Speaker Greg Shill: “Americans Shouldn’t Have to Drive, but the Law Insists on It.”

“In America, the freedom of movement comes with an asterisk: the obligation to drive. This truism has been echoed by the U.S. Supreme Court, which has pronounced car ownership a ‘virtual necessity.’ The Court’s pronouncement is telling. Yes, in a sense, America is car-dependent by choice—but it is also car-dependent by law.”

So says Greg Shill, an associate professor at the University of Iowa College of Law who gave an online talk Thursday, May 14, as part of the Tomorrow Plan Speaker Series. Shill has extensively researched the myriad local, state and federal laws that make driving “the price of first-class citizenship,” detailing his findings in a law review article and a magazine article in The Atlantic titled “Americans Shouldn’t Have to Drive, but the Law Insists on It.”

“The range and depth of legal supports for driving is bewildering,” he writes in The Atlantic. “But these laws, which are everywhere we look, are also opportunities.”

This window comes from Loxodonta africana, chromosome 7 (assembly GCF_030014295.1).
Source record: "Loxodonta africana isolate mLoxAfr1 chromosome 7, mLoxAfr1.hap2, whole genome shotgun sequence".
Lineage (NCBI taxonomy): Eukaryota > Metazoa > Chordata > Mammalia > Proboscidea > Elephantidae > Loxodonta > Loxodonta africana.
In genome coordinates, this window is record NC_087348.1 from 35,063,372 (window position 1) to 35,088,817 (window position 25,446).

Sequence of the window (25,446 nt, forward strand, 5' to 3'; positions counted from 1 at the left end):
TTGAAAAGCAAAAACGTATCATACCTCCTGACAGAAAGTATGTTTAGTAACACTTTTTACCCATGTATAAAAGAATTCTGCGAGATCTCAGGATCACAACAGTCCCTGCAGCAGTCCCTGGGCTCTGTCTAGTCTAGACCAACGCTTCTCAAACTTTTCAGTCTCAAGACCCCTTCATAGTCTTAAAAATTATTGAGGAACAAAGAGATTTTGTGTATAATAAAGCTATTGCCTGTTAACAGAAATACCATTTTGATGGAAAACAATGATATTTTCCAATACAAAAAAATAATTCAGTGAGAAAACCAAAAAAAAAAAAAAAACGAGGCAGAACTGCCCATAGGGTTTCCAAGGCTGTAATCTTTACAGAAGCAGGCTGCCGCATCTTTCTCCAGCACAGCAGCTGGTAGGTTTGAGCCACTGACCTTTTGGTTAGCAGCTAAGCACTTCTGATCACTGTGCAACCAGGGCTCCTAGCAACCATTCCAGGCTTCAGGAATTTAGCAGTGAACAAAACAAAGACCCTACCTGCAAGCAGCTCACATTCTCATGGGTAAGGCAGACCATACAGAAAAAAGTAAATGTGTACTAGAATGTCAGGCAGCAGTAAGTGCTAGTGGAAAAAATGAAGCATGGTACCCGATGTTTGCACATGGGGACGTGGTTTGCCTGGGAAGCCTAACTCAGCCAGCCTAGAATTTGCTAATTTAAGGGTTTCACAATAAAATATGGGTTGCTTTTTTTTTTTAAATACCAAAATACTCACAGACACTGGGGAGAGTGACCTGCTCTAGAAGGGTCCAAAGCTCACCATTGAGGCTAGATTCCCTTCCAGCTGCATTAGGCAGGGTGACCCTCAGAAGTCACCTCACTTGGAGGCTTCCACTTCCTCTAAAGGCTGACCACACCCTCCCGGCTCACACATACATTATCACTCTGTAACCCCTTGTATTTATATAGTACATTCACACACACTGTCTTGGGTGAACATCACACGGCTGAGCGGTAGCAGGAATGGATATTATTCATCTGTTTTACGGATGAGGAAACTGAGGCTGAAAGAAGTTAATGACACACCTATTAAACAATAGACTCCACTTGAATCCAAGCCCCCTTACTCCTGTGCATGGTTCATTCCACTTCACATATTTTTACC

Shill spoke not only about the many laws that provide incentive to driving, which range from local zoning ordinances to federal tax policy. He also highlighted several changes that policymakers could make, as well as actions that individuals can take, that would increase the safety of our streets, improve our quality of life, and enhance economic growth.

Much is at stake. As Shill points out, “Motor vehicles are now the leading killer of children and the top producer of greenhouse gases. They rack up trillions of dollars in direct and indirect costs annually, and the most vulnerable—the elderly, the poor, people of color, and people with disabilities—pay the steepest price.”

Like much of the country, the vast majority of movement in the Greater Des Moines area happens in a personal vehicle. According to the 2017 National Household Transportation Survey, 88.4 percent of trips taken in the Greater Des Moines metro area were taken in a car, SUV, van, or pickup truck.